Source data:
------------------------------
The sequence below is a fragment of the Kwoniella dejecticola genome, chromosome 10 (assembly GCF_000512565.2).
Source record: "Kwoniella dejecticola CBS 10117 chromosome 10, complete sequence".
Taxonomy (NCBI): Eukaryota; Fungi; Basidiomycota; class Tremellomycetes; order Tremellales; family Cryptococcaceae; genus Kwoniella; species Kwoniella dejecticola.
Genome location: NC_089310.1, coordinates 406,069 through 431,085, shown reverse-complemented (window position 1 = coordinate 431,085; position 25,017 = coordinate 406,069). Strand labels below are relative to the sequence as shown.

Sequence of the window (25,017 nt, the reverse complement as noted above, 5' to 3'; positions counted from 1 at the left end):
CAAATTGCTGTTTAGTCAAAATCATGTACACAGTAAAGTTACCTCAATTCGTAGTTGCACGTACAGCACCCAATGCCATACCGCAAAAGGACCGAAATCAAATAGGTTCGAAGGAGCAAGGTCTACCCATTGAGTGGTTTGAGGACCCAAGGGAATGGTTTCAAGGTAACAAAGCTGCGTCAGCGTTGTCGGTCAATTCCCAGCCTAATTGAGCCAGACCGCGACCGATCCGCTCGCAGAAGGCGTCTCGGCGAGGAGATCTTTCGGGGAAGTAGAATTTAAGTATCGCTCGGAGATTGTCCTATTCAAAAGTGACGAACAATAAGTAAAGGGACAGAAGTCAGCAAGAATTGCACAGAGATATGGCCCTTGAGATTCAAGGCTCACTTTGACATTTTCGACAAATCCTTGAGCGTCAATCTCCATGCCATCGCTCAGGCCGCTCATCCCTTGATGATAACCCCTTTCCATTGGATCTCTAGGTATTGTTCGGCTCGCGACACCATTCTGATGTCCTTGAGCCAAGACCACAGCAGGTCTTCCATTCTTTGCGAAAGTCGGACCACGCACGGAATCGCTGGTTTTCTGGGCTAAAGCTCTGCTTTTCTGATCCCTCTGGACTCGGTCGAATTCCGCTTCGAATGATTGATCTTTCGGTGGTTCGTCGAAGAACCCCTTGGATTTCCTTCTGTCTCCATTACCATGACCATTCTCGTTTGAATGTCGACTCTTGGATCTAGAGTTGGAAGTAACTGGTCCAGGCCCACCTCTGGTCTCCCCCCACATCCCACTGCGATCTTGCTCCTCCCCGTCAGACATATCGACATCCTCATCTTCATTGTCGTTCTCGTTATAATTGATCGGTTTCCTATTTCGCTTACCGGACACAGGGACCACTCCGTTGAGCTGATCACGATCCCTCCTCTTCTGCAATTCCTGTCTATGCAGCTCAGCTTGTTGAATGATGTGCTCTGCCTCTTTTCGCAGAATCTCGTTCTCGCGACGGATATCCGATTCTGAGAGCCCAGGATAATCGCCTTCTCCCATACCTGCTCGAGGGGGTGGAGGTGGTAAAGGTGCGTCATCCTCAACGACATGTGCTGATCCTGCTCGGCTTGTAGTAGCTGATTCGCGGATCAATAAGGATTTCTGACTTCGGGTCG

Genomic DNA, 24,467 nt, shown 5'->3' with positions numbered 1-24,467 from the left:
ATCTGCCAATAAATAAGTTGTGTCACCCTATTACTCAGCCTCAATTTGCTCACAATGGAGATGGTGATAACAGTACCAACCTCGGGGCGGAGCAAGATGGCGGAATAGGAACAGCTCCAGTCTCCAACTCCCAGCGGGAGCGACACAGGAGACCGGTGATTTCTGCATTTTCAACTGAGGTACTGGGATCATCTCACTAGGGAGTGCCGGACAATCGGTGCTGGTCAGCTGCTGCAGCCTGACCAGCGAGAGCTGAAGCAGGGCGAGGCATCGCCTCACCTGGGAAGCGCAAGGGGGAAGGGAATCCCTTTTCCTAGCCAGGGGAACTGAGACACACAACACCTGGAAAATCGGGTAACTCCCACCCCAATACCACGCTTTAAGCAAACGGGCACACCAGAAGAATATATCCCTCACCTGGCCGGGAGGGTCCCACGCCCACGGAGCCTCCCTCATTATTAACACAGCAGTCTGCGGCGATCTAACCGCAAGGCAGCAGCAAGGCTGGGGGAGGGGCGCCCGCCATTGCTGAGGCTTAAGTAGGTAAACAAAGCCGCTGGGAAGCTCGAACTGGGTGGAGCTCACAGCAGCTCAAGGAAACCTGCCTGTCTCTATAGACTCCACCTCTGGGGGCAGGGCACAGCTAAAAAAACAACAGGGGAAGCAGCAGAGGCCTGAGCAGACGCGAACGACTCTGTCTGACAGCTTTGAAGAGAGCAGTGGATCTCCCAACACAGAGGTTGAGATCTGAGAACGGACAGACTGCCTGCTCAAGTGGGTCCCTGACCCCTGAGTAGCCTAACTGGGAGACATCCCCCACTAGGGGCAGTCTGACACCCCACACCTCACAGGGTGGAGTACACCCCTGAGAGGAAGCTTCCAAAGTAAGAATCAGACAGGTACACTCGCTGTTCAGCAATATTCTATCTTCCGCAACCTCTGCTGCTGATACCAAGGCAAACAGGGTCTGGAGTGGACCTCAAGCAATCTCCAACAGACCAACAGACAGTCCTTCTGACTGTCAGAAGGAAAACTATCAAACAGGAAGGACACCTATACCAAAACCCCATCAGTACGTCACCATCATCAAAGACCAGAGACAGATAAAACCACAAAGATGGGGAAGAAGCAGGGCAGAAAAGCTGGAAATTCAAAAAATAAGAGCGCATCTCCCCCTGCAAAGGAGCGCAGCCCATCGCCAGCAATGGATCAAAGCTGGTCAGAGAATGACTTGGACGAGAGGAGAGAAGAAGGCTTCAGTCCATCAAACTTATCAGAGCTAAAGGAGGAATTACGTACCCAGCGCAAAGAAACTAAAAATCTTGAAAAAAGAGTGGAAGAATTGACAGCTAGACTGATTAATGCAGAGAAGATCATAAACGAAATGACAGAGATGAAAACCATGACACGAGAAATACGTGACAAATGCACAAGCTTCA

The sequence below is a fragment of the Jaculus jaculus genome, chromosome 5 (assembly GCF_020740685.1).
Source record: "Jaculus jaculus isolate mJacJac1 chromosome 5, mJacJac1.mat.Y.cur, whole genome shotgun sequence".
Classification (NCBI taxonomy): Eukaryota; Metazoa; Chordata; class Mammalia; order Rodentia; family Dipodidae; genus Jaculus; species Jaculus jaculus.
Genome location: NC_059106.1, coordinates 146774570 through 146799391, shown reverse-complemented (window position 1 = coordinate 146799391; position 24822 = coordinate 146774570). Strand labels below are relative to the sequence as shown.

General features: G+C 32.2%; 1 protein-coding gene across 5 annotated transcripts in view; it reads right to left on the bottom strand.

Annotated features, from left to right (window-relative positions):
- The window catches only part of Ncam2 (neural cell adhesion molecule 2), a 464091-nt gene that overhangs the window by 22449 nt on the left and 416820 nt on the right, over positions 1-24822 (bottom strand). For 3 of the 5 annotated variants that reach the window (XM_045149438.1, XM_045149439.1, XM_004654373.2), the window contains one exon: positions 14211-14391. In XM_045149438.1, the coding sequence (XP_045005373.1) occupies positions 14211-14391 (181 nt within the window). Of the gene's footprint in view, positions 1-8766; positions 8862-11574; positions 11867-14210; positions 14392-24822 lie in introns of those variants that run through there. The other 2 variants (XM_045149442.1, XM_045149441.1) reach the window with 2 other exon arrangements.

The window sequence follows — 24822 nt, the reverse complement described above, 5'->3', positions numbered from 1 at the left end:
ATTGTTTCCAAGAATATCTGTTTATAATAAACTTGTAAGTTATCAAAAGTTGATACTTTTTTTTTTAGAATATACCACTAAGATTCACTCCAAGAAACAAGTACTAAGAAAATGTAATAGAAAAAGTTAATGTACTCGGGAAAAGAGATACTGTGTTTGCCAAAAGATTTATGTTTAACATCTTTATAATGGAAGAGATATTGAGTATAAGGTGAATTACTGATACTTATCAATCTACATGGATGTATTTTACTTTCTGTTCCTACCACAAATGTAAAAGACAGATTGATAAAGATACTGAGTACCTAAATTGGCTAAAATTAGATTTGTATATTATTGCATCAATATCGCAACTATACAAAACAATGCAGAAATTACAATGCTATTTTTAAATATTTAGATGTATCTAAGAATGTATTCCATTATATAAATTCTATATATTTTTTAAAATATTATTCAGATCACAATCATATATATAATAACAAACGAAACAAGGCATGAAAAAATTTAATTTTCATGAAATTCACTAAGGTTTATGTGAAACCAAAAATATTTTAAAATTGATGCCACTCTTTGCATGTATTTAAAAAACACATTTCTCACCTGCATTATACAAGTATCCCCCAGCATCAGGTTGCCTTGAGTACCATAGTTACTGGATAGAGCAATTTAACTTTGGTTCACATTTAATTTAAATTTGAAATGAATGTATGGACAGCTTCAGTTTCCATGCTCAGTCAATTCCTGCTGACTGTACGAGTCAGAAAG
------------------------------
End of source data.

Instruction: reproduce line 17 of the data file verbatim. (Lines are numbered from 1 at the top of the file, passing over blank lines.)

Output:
ATTGTTTCCAAGAATATCTGTTTATAATAAACTTGTAAGTTATCAAAAGTTGATACTTTTTTTTTTAGAATATACCACTAAGATTCACTCCAAGAAACAAGTACTAAGAAAATGTAATAGAAAAAGTTAATGTACTCGGGAAAAGAGATACTGTGTTTGCCAAAAGATTTATGTTTAACATCTTTATAATGGAAGAGATATTGAGTATAAGGTGAATTACTGATACTTATCAATCTACATGGATGTATTTTACTTTCTGTTCCTACCACAAATGTAAAAGACAGATTGATAAAGATACTGAGTACCTAAATTGGCTAAAATTAGATTTGTATATTATTGCATCAATATCGCAACTATACAAAACAATGCAGAAATTACAATGCTATTTTTAAATATTTAGATGTATCTAAGAATGTATTCCATTATATAAATTCTATATATTTTTTAAAATATTATTCAGATCACAATCATATATATAATAACAAACGAAACAAGGCATGAAAAAATTTAATTTTCATGAAATTCACTAAGGTTTATGTGAAACCAAAAATATTTTAAAATTGATGCCACTCTTTGCATGTATTTAAAAAACACATTTCTCACCTGCATTATACAAGTATCCCCCAGCATCAGGTTGCCTTGAGTACCATAGTTACTGGATAGAGCAATTTAACTTTGGTTCACATTTAATTTAAATTTGAAATGAATGTATGGACAGCTTCAGTTTCCATGCTCAGTCAATTCCTGCTGACTGTACGAGTCAGAAAG